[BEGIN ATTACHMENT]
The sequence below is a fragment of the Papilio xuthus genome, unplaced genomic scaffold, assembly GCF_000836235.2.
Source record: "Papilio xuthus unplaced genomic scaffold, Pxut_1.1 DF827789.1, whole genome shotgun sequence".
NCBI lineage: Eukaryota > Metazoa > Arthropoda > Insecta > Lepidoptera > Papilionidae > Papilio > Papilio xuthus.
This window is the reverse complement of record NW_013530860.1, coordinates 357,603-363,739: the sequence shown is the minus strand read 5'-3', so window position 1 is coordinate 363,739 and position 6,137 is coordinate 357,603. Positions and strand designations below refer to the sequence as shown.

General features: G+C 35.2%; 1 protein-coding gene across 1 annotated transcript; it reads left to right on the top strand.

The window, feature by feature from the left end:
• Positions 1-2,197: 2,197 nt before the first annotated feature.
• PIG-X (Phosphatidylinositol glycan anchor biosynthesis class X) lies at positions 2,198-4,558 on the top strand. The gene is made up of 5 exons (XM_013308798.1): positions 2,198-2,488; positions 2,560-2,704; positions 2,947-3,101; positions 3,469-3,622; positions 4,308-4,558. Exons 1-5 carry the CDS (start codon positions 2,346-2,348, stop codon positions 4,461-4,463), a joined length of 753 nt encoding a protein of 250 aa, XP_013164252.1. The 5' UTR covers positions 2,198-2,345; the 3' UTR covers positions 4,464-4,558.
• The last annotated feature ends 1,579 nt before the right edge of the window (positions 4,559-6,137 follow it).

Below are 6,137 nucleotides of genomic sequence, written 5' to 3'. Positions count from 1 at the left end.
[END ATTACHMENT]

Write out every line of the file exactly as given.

The sequence below is a fragment of the Papilio xuthus genome, unplaced genomic scaffold, assembly GCF_000836235.2.
Source record: "Papilio xuthus unplaced genomic scaffold, Pxut_1.1 DF827789.1, whole genome shotgun sequence".
NCBI lineage: Eukaryota > Metazoa > Arthropoda > Insecta > Lepidoptera > Papilionidae > Papilio > Papilio xuthus.
This window is the reverse complement of record NW_013530860.1, coordinates 357,603-363,739: the sequence shown is the minus strand read 5'-3', so window position 1 is coordinate 363,739 and position 6,137 is coordinate 357,603. Positions and strand designations below refer to the sequence as shown.

General features: G+C 35.2%; 1 protein-coding gene across 1 annotated transcript; it reads left to right on the top strand.

The window, feature by feature from the left end:
• Positions 1-2,197: 2,197 nt before the first annotated feature.
• PIG-X (Phosphatidylinositol glycan anchor biosynthesis class X) lies at positions 2,198-4,558 on the top strand. The gene is made up of 5 exons (XM_013308798.1): positions 2,198-2,488; positions 2,560-2,704; positions 2,947-3,101; positions 3,469-3,622; positions 4,308-4,558. Exons 1-5 carry the CDS (start codon positions 2,346-2,348, stop codon positions 4,461-4,463), a joined length of 753 nt encoding a protein of 250 aa, XP_013164252.1. The 5' UTR covers positions 2,198-2,345; the 3' UTR covers positions 4,464-4,558.
• The last annotated feature ends 1,579 nt before the right edge of the window (positions 4,559-6,137 follow it).

Below are 6,137 nucleotides of genomic sequence, written 5' to 3'. Positions count from 1 at the left end.